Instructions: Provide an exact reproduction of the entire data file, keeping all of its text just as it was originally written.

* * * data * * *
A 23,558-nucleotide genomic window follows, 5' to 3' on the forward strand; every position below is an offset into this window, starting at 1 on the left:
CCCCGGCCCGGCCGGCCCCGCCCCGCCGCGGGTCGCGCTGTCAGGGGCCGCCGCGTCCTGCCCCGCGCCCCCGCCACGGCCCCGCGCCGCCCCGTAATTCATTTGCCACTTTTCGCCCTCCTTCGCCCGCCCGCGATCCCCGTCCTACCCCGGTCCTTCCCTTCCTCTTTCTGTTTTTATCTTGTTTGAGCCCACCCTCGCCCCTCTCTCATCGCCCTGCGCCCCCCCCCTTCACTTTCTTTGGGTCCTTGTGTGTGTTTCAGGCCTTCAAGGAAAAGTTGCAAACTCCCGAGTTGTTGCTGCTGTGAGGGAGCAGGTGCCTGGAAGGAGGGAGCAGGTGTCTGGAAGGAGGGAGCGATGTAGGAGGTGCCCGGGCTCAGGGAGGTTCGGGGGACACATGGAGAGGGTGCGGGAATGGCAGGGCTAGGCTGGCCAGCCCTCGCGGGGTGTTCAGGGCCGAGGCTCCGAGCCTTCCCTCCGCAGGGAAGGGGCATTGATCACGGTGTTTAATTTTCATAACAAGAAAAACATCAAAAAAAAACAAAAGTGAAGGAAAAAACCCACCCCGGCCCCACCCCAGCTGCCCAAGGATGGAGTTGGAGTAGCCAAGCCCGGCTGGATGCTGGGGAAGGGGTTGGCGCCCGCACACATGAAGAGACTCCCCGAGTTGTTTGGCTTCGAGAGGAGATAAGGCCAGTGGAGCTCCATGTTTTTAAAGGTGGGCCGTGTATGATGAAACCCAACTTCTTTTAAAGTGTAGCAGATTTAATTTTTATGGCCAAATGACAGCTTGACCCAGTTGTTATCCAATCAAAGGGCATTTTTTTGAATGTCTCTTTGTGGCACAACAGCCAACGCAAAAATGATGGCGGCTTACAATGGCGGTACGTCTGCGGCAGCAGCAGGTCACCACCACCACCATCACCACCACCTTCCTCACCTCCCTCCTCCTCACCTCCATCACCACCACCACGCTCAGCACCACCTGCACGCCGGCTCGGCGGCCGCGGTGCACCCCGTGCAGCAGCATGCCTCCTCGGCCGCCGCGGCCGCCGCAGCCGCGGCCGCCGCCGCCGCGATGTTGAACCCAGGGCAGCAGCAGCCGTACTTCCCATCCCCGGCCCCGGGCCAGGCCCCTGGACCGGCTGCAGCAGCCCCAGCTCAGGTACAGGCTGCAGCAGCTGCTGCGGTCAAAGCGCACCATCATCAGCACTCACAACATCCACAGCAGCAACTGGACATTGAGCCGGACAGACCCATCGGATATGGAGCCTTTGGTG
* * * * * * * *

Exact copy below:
A 23,558-nucleotide genomic window follows, 5' to 3' on the forward strand; every position below is an offset into this window, starting at 1 on the left:
CCCCGGCCCGGCCGGCCCCGCCCCGCCGCGGGTCGCGCTGTCAGGGGCCGCCGCGTCCTGCCCCGCGCCCCCGCCACGGCCCCGCGCCGCCCCGTAATTCATTTGCCACTTTTCGCCCTCCTTCGCCCGCCCGCGATCCCCGTCCTACCCCGGTCCTTCCCTTCCTCTTTCTGTTTTTATCTTGTTTGAGCCCACCCTCGCCCCTCTCTCATCGCCCTGCGCCCCCCCCCTTCACTTTCTTTGGGTCCTTGTGTGTGTTTCAGGCCTTCAAGGAAAAGTTGCAAACTCCCGAGTTGTTGCTGCTGTGAGGGAGCAGGTGCCTGGAAGGAGGGAGCAGGTGTCTGGAAGGAGGGAGCGATGTAGGAGGTGCCCGGGCTCAGGGAGGTTCGGGGGACACATGGAGAGGGTGCGGGAATGGCAGGGCTAGGCTGGCCAGCCCTCGCGGGGTGTTCAGGGCCGAGGCTCCGAGCCTTCCCTCCGCAGGGAAGGGGCATTGATCACGGTGTTTAATTTTCATAACAAGAAAAACATCAAAAAAAAACAAAAGTGAAGGAAAAAACCCACCCCGGCCCCACCCCAGCTGCCCAAGGATGGAGTTGGAGTAGCCAAGCCCGGCTGGATGCTGGGGAAGGGGTTGGCGCCCGCACACATGAAGAGACTCCCCGAGTTGTTTGGCTTCGAGAGGAGATAAGGCCAGTGGAGCTCCATGTTTTTAAAGGTGGGCCGTGTATGATGAAACCCAACTTCTTTTAAAGTGTAGCAGATTTAATTTTTATGGCCAAATGACAGCTTGACCCAGTTGTTATCCAATCAAAGGGCATTTTTTTGAATGTCTCTTTGTGGCACAACAGCCAACGCAAAAATGATGGCGGCTTACAATGGCGGTACGTCTGCGGCAGCAGCAGGTCACCACCACCACCATCACCACCACCTTCCTCACCTCCCTCCTCCTCACCTCCATCACCACCACCACGCTCAGCACCACCTGCACGCCGGCTCGGCGGCCGCGGTGCACCCCGTGCAGCAGCATGCCTCCTCGGCCGCCGCGGCCGCCGCAGCCGCGGCCGCCGCCGCCGCGATGTTGAACCCAGGGCAGCAGCAGCCGTACTTCCCATCCCCGGCCCCGGGCCAGGCCCCTGGACCGGCTGCAGCAGCCCCAGCTCAGGTACAGGCTGCAGCAGCTGCTGCGGTCAAAGCGCACCATCATCAGCACTCACAACATCCACAGCAGCAACTGGACATTGAGCCGGACAGACCCATCGGATATGGAGCCTTTGGTG